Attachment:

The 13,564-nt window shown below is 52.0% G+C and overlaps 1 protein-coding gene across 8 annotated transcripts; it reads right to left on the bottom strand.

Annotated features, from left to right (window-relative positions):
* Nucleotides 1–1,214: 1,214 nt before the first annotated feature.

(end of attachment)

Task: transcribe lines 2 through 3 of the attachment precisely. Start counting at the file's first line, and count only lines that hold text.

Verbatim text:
Annotated features, from left to right (window-relative positions):
* Nucleotides 1–1,214: 1,214 nt before the first annotated feature.